THOMAS CRAPPER DID NOT INVENT THE FLUSH TOILET, THAT FACT IS WASTE.
The biggest myth about English plumber Thomas Crapper is that he invented the first flush toilet. This would make for an amusing anecdote—”Crapper invented the crapper”—but the fact of the matter is that Crapper wasn’t even alive when the first flush toilet came to be. That dubious honor goes to Sir John Harington (a distant ancestor of Game of Thrones star Kit Harington), who built the toilet in 1596 for his godmother, Queen Elizabeth I. (She reportedly complained it was too loud). According to Snopes, many of the myths surrounding Crapper’s accomplishments stem from the 1969 book Flushed with Pride: The Story of Thomas Crapper, which “has often been dismissed as a complete fabrication.”
HIS INVENTION IS AN INSIDE JOB.
Unless you’re a plumber, you’ve probably never stopped to appreciate the inner workings of a toilet. That little floating valve inside some toilets that prevents tank overflow is called a ballcock, and Crapper did invent that. Altogether, he held nine patents for his inventions, including designs for water closets (early flush toilets), manhole covers, pipe joints, and drain improvements.
CRAPPER ACHIEVED ROYAL FLUSH.
Crapper had his first royal warrant after Prince Edward bought a countryseat from his company for Sandringham House. Then he was asked to set 30 lavatories with the enclosures and seats created form cedarwood. The next royal warrants were from Prince Edward who later became the king and Prince George V who also became the king later.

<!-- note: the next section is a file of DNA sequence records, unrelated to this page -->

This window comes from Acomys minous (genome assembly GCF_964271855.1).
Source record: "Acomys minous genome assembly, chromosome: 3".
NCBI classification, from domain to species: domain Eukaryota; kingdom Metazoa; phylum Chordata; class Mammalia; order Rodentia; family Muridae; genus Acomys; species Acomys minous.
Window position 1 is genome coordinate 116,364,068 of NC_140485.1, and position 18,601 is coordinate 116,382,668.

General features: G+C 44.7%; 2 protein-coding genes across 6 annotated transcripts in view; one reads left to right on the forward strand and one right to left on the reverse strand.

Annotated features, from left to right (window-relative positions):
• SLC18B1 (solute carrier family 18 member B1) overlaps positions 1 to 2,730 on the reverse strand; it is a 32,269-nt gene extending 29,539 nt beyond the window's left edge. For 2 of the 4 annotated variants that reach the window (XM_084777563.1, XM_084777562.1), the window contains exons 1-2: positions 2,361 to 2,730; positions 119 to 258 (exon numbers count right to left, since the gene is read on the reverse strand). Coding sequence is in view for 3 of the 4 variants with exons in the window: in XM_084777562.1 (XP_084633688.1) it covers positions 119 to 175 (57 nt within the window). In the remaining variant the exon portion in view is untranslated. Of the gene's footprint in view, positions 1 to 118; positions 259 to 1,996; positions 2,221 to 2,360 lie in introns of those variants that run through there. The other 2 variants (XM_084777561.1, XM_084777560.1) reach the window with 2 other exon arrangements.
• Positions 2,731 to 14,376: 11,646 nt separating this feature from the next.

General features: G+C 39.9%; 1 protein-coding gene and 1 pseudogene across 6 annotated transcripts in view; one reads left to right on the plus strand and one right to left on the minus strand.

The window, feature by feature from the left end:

Crapper’s plumbing company was commissioned to do plumbing projects for some pretty high-profile clients, including the people over at Westminster Abbey, Buckingham Palace, Windsor Castle, and the Sandringham Estate. Sadly, any tales that he was knighted by the Queen are untrue.
HIS TOILET SHOWROOM WAS A SCANDAL.
This is perhaps Crapper’s greatest claim to fame. At a time when it was considered improper to publicly acknowledge bodily functions, Crapper’s Marlboro Works showroom boldly placed functioning toilets on display—and customers could even try them out before buying them. According to Snopes, an article in Plumbing and Mechanical Magazine argued that Crapper “should best be remembered as a merchant of plumbing products, a terrific salesman, and advertising genius.” Thomas Crapper opened the world’s first bathroom show-room in London in the 1870s. Many of the W.C. sets on display were plumbed-in, so that customers could inspect the power of the flushes.
TOURIST ATTRACTION COVERING A HOLE IN THE STREET.
If you head to Westminster Abbey and look down, you might see a manhole sporting Crapper’s name This is because he re-plumbed the building. According to the Londonist, some original Crapper toilets can also be found around the city—complete with chain-pulls—and a plaque commemorating Crapper’s achievements can be seen outside his former home in the London Borough of Bromley.